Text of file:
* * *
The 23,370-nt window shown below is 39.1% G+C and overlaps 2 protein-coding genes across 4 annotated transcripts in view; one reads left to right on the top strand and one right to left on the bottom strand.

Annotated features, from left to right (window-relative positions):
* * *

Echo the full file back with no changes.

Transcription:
The 23,370-nt window shown below is 39.1% G+C and overlaps 2 protein-coding genes across 4 annotated transcripts in view; one reads left to right on the top strand and one right to left on the bottom strand.

Annotated features, from left to right (window-relative positions):